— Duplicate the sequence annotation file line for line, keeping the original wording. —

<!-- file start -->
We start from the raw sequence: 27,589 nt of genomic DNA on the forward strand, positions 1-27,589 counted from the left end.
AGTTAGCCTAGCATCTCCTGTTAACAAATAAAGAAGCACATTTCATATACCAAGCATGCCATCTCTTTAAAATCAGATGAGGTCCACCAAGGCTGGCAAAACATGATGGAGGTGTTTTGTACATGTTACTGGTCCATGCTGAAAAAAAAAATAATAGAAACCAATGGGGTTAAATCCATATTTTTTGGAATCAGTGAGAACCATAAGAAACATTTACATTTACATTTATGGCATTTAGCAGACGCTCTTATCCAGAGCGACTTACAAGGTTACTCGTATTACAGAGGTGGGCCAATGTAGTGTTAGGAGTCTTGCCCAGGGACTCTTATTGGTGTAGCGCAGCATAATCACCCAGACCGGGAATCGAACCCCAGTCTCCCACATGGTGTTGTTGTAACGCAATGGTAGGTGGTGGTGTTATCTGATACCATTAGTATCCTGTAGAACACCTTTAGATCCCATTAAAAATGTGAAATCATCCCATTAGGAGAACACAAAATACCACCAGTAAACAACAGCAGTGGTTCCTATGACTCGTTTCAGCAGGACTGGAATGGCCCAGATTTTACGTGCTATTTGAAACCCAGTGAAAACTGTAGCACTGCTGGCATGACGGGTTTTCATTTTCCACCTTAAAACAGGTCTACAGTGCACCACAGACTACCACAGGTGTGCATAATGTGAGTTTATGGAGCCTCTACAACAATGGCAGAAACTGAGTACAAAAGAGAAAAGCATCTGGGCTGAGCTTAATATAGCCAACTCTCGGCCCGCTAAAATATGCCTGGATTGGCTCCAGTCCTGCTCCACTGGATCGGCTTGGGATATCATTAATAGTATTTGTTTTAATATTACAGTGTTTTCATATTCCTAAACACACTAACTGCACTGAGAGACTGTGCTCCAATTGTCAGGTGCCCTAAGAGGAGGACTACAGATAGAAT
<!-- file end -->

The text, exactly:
We start from the raw sequence: 27,589 nt of genomic DNA on the forward strand, positions 1-27,589 counted from the left end.
AGTTAGCCTAGCATCTCCTGTTAACAAATAAAGAAGCACATTTCATATACCAAGCATGCCATCTCTTTAAAATCAGATGAGGTCCACCAAGGCTGGCAAAACATGATGGAGGTGTTTTGTACATGTTACTGGTCCATGCTGAAAAAAAAAATAATAGAAACCAATGGGGTTAAATCCATATTTTTTGGAATCAGTGAGAACCATAAGAAACATTTACATTTACATTTATGGCATTTAGCAGACGCTCTTATCCAGAGCGACTTACAAGGTTACTCGTATTACAGAGGTGGGCCAATGTAGTGTTAGGAGTCTTGCCCAGGGACTCTTATTGGTGTAGCGCAGCATAATCACCCAGACCGGGAATCGAACCCCAGTCTCCCACATGGTGTTGTTGTAACGCAATGGTAGGTGGTGGTGTTATCTGATACCATTAGTATCCTGTAGAACACCTTTAGATCCCATTAAAAATGTGAAATCATCCCATTAGGAGAACACAAAATACCACCAGTAAACAACAGCAGTGGTTCCTATGACTCGTTTCAGCAGGACTGGAATGGCCCAGATTTTACGTGCTATTTGAAACCCAGTGAAAACTGTAGCACTGCTGGCATGACGGGTTTTCATTTTCCACCTTAAAACAGGTCTACAGTGCACCACAGACTACCACAGGTGTGCATAATGTGAGTTTATGGAGCCTCTACAACAATGGCAGAAACTGAGTACAAAAGAGAAAAGCATCTGGGCTGAGCTTAATATAGCCAACTCTCGGCCCGCTAAAATATGCCTGGATTGGCTCCAGTCCTGCTCCACTGGATCGGCTTGGGATATCATTAATAGTATTTGTTTTAATATTACAGTGTTTTCATATTCCTAAACACACTAACTGCACTGAGAGACTGTGCTCCAATTGTCAGGTGCCCTAAGAGGAGGACTACAGATAGAAT